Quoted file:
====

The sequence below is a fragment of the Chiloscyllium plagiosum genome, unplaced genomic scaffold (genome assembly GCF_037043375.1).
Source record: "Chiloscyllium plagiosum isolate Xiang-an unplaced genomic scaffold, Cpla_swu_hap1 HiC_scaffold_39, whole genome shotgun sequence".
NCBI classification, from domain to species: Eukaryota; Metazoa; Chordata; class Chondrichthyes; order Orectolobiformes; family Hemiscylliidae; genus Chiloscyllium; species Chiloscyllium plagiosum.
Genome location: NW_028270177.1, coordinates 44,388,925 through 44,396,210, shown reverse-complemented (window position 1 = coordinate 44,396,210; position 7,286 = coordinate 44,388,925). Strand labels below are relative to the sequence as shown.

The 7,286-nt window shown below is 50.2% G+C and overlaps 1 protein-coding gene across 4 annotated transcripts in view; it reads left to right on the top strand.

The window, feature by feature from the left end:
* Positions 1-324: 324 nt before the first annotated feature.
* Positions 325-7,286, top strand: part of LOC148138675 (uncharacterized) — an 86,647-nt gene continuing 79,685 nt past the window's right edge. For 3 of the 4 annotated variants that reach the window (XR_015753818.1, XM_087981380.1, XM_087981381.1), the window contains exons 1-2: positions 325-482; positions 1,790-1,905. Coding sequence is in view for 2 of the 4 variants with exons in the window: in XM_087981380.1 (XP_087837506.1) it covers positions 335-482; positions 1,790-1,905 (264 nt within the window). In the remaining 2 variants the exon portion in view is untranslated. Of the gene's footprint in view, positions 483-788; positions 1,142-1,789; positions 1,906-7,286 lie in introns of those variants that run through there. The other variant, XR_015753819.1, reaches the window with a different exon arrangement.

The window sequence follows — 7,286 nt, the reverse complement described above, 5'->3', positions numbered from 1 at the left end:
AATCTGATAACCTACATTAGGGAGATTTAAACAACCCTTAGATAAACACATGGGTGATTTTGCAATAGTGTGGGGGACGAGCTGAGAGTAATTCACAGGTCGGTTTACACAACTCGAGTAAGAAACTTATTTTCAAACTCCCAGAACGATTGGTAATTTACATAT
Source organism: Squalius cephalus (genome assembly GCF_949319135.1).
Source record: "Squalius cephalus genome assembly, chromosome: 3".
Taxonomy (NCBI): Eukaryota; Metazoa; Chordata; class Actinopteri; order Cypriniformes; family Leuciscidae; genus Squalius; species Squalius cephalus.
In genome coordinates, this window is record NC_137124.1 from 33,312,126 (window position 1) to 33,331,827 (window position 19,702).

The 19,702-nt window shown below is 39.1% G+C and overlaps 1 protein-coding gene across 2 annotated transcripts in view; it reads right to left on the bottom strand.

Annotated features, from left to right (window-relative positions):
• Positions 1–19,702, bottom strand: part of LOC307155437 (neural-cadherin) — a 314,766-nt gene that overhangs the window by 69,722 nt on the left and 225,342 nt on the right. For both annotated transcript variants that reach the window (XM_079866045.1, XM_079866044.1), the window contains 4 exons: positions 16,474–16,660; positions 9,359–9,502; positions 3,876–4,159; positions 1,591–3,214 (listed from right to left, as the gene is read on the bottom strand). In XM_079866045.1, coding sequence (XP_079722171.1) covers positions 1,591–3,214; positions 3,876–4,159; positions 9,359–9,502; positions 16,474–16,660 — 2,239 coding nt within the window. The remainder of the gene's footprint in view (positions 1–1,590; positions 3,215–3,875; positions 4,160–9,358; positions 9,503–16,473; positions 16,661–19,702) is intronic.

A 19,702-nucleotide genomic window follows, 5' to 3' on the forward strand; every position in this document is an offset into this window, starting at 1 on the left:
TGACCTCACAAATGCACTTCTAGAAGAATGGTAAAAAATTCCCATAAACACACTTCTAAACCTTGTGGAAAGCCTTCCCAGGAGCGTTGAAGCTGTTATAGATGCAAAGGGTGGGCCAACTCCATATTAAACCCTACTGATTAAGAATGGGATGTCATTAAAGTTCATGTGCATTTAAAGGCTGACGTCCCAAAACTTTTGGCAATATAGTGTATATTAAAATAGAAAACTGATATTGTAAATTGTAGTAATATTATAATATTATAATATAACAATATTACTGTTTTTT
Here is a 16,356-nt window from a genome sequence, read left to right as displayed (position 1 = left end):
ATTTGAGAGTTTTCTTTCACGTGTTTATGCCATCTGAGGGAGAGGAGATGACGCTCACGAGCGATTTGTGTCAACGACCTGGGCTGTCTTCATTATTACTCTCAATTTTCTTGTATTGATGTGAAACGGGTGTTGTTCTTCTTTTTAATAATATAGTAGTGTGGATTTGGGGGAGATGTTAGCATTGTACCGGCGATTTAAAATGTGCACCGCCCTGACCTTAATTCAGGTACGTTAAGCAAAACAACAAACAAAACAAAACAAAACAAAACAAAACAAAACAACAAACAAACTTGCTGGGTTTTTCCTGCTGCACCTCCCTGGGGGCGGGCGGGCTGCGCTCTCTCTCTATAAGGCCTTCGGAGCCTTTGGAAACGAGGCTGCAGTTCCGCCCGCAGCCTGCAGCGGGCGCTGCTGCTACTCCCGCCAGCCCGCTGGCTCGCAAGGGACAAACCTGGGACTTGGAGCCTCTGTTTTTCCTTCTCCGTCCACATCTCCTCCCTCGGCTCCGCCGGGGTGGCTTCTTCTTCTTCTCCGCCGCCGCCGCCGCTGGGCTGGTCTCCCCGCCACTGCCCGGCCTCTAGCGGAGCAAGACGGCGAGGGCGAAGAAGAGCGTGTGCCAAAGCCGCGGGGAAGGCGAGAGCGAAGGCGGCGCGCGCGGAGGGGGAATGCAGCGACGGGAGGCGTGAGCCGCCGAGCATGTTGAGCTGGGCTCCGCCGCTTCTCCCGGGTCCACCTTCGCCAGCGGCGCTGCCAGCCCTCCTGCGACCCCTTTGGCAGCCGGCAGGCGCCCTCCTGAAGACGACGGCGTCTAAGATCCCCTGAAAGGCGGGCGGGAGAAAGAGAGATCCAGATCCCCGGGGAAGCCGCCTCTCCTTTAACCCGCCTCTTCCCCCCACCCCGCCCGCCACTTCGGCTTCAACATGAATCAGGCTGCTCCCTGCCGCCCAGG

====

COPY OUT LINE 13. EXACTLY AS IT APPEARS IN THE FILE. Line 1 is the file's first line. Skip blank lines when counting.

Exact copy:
Taxonomy (NCBI): Eukaryota; Metazoa; Chordata; class Actinopteri; order Cypriniformes; family Leuciscidae; genus Squalius; species Squalius cephalus.